There wasn’t a lot of news this week, due no doubt in part to the bank holiday, but that didn’t stop family lawyers talking…
Statistics released by the First4Adoption service, which launched in January 2013 and became fully operational in April 2013, show that in its first year of operation, 94,752 individuals used the website and there were 2,196 calls to its information line. The service’s annual report reveals that a total of 6,808 website visitors went on to directly contact an adoption agency, with evidence also emerging that some of these people have become approved adopters.
The Department for Work and Pensions has launched a Child Maintenance Toolkit. The toolkit provides organisations that support child maintenance clients with accurate information about child maintenance and the changes taking place. This includes information about the Child Maintenance Service fees and charges and the ending of Child Support Agency arrangements. Also included is information about wider support that is available to separated families. The Toolkit includes booklets, factsheets, leaflets and an online calculator.
Forced marriage is not confined to Britain’s Muslim communities but exists among all minority groups, Baroness Butler-Sloss has said. The former High Court judge, who chairs the National Commission on Forced Marriage, said that there was “a great deal of pressure” on parents and elders to ensure that children married within their strongly religious communities, but there was “a thin line” between legitimate emotional pressure and coercion. She told the UK’s first national conference on forced marriage: “We have discovered that it is not exclusively a Muslim issue. It is an issue that affects other minority communities for instance Sikhs, Hindus, Orthodox Jews and indeed any group that values the tight-knit community of which it is part and is very concerned that members of that community should not marry outside the community.” Forced marriage is to become a criminal offence next month, under section 121 of the Anti-social Behaviour, Crime and Policing Act 2014.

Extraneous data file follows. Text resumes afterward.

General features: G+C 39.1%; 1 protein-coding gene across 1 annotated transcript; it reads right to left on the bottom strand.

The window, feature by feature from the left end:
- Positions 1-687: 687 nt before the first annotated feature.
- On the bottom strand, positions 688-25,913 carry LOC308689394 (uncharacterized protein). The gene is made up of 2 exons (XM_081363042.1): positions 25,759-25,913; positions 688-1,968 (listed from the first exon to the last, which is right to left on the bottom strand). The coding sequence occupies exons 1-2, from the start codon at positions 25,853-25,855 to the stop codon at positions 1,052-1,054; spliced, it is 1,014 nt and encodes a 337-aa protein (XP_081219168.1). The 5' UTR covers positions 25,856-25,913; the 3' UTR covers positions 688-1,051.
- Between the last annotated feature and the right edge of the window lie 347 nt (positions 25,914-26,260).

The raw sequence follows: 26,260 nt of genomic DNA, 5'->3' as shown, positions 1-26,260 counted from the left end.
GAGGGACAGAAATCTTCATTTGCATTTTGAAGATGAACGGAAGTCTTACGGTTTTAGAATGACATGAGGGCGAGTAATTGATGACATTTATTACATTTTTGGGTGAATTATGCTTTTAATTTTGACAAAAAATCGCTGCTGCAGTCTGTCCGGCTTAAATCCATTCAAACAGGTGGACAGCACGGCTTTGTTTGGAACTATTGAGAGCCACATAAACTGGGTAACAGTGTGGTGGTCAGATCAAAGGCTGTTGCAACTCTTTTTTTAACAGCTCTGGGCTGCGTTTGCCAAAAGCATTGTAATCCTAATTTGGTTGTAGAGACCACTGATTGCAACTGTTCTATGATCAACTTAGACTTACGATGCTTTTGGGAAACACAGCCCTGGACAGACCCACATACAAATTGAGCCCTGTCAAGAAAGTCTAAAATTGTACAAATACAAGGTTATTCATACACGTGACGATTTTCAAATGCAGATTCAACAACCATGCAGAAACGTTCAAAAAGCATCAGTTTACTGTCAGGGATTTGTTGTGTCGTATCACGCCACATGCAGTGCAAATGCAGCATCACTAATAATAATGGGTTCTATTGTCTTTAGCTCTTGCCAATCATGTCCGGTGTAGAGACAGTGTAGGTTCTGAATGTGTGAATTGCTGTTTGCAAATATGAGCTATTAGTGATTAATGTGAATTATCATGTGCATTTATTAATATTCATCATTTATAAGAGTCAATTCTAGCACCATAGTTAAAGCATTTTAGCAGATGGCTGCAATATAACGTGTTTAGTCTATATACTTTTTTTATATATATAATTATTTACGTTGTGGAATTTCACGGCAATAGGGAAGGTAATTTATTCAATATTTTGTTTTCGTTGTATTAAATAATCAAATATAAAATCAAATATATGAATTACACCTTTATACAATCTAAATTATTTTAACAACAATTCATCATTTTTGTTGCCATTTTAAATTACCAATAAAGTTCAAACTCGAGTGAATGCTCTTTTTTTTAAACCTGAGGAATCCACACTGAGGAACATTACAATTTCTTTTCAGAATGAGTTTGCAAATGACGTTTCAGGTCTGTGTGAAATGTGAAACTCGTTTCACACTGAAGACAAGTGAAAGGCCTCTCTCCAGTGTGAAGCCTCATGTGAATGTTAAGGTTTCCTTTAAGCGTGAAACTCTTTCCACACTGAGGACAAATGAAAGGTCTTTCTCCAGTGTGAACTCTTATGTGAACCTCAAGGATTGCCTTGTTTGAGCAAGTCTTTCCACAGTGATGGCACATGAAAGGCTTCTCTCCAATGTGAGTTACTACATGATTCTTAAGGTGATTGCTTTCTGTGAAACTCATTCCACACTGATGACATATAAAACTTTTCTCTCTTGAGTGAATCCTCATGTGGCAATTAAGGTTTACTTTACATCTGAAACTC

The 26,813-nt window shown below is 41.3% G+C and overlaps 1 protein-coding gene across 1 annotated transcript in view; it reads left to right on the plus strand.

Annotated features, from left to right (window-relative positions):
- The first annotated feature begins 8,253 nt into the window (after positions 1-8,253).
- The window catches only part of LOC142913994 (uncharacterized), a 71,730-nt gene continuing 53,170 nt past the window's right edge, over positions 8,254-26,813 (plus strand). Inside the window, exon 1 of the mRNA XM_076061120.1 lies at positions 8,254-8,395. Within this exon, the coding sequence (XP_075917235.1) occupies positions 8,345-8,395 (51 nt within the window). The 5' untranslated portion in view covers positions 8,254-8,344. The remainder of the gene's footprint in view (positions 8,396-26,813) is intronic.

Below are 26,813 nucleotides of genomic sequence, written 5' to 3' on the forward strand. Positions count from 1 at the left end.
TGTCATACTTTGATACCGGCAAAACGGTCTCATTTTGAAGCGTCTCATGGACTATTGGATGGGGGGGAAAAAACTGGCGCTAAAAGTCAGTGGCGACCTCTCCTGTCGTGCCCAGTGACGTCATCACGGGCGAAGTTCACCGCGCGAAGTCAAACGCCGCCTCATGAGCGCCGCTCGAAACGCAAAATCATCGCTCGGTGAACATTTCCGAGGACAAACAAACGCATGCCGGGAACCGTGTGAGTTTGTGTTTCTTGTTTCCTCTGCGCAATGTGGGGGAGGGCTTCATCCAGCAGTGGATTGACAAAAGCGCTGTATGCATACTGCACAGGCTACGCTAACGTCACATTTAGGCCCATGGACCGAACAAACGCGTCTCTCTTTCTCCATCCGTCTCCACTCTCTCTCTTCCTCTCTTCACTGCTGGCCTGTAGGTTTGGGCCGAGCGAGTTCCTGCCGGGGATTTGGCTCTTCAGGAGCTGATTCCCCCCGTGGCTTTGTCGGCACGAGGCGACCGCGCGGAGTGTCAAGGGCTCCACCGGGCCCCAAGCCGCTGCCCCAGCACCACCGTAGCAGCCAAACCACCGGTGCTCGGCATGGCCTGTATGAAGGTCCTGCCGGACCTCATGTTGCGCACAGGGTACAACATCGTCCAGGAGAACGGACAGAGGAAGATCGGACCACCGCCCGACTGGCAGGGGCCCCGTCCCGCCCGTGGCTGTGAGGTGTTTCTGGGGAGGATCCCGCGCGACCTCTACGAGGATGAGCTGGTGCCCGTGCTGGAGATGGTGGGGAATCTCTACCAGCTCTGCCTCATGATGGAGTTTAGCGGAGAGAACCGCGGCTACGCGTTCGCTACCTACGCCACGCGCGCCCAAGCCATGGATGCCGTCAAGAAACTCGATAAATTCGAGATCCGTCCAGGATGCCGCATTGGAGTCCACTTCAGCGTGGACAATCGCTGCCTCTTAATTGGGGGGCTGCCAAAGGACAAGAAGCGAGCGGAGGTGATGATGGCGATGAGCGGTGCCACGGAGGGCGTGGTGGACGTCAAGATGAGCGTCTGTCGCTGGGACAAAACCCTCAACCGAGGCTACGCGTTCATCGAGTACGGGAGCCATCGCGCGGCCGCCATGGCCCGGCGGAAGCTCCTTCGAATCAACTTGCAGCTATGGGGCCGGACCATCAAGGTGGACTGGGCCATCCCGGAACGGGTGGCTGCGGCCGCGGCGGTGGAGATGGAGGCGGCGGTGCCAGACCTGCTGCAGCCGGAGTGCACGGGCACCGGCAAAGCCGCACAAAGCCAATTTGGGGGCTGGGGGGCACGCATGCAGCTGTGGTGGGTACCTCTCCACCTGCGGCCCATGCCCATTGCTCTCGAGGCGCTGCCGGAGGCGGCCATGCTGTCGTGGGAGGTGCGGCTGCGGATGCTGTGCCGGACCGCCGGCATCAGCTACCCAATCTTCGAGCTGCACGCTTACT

The Lord Chief Justice Lord Thomas of Cwngiedd has indicated his support for a more inquisitorial system in family and other civil cases, saying that: “The adversarial system doesn’t work if you take away legal aid”. He said that for small level civil work and ‘of necessity’ family work, it is ‘the only way to deliver justice’.
The biggest talking point this week was actually the press conference that the President of the Family Division Sir James Munby gave last week. Perhaps this is not surprising, as such events have previously been a rarity – maybe they will be more common in future. The President’s comments, particularly upon divorce as an administrative process and cohabitants’ rights, continue to be discussed in the media and elsewhere. His belief that the family law reforms will not be undermined by the legal aid cuts has also led to debate, with some not sharing his confidence…
Have a good weekend.